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Vitamins May Keep Arteries Repaired

Cardiology* Findings about angioplasty patients expand on study involving B-12, B-6 and folic acid.


CHICAGO — A six-month regimen of folic acid, vitamin B-12 and vitamin B-6 can help prevent reoccurrence of arterial blockage in patients who have undergone coronary angioplasty, a study has found.

The findings, reported last week in the Journal of the American Medical Assn., are an extension of a clinical trial that examined effects of the vitamin combination on treating heart disease.

The treatment apparently works by lowering levels of homocysteine, an amino acid long implicated in heart attacks.

Dr. Guido Schnyder, an assistant professor in the cardiology division at UC San Diego, and his colleagues conducted both studies.

The earlier study, reported in the New England Journal of Medicine in November, involved 205 patients who were given either the vitamin combination of folic acid, vitamin B-12 and vitamin B-6 or a placebo for six months.

During that period, the patients who took the vitamin combination showed a 48 percent reduction in the development of restenosis, or re-narrowing of the vessel, compared to patients who received the placebo.

In the new study, Schnyder added 348 patients and extended the follow-up observation period from six months to one year.

"It was important to follow these patients for another six months because that's the time frame in which restenosis typically occurs," he said. "We've now shown that the vitamin combination didn't just delay the development of restenosis, it prevented it."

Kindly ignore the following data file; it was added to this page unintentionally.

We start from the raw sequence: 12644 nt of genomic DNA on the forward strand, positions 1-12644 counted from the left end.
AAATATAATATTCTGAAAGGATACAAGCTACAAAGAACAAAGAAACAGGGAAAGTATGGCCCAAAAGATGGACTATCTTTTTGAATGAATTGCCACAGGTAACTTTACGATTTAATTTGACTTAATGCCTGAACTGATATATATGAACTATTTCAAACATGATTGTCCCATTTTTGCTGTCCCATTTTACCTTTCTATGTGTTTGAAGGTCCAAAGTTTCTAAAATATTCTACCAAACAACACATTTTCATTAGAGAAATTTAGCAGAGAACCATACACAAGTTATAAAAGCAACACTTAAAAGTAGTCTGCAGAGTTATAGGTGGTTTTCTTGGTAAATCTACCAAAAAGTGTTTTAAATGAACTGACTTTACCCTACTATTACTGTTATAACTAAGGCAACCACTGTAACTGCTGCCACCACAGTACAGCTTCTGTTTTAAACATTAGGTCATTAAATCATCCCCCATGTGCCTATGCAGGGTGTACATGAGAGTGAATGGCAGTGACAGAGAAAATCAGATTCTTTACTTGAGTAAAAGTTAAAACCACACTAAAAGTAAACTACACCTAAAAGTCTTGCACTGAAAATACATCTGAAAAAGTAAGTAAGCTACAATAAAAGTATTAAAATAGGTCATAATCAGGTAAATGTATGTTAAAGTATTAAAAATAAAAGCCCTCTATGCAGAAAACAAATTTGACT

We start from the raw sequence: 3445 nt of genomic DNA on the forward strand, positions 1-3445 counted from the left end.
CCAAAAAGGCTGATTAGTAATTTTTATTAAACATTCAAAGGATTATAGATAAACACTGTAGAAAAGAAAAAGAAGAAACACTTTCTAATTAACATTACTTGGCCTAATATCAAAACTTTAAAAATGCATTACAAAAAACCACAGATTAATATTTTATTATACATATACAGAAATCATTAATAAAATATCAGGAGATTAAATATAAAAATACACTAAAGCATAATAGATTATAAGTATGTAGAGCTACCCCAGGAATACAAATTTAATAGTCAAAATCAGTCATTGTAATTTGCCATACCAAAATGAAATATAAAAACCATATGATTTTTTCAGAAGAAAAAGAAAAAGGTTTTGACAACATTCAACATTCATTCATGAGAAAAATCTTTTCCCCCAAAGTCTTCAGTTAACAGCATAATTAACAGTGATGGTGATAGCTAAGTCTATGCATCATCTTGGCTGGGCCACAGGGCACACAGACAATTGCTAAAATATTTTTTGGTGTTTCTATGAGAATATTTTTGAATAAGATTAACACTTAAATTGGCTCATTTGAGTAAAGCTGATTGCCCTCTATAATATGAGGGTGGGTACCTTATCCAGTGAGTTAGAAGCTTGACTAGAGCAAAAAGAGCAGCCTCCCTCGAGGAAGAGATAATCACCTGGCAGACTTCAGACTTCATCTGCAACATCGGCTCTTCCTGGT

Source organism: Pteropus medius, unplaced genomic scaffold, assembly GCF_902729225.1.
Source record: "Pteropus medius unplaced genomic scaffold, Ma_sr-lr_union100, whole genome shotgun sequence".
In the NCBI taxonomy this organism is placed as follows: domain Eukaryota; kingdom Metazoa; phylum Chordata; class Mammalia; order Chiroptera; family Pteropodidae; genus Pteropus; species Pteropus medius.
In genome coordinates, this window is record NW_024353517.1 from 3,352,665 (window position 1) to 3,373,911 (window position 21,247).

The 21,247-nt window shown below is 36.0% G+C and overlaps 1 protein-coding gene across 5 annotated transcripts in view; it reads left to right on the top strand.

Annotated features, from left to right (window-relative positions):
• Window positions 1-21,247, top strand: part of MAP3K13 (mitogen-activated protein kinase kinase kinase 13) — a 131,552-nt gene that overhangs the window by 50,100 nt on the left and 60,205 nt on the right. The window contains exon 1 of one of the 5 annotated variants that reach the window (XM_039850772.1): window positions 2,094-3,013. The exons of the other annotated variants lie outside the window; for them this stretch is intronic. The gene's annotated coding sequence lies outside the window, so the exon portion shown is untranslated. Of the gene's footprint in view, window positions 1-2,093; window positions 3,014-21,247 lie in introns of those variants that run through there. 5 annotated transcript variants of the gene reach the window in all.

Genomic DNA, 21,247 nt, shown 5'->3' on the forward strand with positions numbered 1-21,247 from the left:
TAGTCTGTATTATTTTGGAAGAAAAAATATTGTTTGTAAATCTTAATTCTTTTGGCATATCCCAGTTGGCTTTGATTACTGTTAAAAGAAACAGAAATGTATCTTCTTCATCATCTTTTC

Schnyder also expanded the study's focus to look at the patient's need for repeat angioplasties or heart bypass operations. He said the vitamin regime decreased by 38% the need for repeat angioplasties or heart bypass operations.

Dr. Robert Bonow, chief of cardiology at Northwestern Memorial Hospital in Chicago and president of the American Heart Assn., said the study offers more evidence that B vitamins are important in maintaining healthy blood vessels. More research is needed though, he said.

"When you have a small trial like this, it's always nice to have confirmation by another group," Bonow said. "I think it's very interesting and it needs to be followed very carefully."

The study was funded by the Swiss National Science Foundation and Swiss Cardiovascular Center and the University Hospital in Bern, Switzerland.

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